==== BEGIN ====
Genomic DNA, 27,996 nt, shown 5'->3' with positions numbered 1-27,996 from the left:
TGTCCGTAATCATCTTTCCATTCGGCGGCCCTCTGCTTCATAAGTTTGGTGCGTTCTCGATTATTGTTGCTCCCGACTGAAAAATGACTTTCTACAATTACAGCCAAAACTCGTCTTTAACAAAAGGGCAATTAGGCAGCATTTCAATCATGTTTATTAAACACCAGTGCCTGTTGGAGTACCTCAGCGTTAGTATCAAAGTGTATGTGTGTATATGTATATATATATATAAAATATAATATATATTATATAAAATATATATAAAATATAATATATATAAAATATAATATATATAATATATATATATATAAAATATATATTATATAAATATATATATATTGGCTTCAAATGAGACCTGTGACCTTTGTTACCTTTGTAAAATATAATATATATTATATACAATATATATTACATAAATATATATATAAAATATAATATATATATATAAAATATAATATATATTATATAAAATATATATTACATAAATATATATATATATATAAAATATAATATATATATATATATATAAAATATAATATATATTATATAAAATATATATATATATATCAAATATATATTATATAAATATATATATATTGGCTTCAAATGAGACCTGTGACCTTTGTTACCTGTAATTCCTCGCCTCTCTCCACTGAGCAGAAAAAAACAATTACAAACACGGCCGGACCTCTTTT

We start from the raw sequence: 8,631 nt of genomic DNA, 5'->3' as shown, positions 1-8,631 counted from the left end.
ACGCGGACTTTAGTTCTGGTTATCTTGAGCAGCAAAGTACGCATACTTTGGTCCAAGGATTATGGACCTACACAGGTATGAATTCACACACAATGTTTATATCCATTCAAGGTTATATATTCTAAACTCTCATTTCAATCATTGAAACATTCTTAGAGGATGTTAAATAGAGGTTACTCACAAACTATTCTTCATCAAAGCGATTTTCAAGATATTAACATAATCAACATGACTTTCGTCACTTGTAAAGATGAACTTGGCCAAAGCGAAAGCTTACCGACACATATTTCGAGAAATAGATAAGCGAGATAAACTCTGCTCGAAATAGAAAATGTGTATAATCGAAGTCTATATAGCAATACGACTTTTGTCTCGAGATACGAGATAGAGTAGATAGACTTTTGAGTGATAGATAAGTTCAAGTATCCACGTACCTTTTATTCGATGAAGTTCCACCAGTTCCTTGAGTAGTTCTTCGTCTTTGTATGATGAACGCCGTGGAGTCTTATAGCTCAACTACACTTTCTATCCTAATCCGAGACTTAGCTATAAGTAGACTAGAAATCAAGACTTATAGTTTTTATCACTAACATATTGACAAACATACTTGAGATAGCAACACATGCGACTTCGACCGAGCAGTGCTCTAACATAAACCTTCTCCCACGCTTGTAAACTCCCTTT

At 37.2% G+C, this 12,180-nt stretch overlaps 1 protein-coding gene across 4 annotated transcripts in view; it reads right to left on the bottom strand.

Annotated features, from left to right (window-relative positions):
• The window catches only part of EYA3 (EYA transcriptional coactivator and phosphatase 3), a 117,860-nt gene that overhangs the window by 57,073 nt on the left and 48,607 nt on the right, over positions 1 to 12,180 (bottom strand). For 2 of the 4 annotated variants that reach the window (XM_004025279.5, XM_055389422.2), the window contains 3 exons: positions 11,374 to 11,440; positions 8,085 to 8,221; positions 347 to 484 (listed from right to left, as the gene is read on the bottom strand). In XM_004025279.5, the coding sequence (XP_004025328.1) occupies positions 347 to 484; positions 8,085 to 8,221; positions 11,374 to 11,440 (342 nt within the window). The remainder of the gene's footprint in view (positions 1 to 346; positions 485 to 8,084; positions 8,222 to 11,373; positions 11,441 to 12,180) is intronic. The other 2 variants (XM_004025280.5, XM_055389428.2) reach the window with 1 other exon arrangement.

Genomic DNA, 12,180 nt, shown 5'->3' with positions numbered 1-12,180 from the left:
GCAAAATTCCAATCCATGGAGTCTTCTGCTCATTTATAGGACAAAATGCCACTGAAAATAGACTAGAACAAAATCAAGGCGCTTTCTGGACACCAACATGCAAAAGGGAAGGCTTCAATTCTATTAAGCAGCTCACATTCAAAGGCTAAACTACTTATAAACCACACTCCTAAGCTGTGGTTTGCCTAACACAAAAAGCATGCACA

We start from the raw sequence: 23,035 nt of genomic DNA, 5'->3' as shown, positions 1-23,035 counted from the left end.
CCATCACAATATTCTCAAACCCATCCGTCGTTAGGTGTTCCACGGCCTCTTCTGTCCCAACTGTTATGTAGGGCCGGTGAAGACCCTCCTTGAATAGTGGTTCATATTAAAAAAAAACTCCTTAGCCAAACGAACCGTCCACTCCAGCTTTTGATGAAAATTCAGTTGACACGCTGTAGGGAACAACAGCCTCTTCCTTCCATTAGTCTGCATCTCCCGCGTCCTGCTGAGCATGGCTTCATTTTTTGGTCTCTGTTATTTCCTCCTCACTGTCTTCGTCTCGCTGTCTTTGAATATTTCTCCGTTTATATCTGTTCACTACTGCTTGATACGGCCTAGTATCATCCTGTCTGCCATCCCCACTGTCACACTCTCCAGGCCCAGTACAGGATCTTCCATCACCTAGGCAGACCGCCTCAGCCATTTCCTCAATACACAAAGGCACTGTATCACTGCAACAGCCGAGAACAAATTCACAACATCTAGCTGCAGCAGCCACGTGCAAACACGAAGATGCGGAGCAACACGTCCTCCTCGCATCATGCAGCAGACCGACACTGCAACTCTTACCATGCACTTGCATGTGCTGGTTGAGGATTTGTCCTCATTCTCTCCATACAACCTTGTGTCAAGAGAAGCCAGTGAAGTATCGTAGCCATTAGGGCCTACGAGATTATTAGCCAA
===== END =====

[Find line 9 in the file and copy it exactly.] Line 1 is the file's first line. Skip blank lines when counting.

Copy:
GCAAAATTCCAATCCATGGAGTCTTCTGCTCATTTATAGGACAAAATGCCACTGAAAATAGACTAGAACAAAATCAAGGCGCTTTCTGGACACCAACATGCAAAAGGGAAGGCTTCAATTCTATTAAGCAGCTCACATTCAAAGGCTAAACTACTTATAAACCACACTCCTAAGCTGTGGTTTGCCTAACACAAAAAGCATGCACA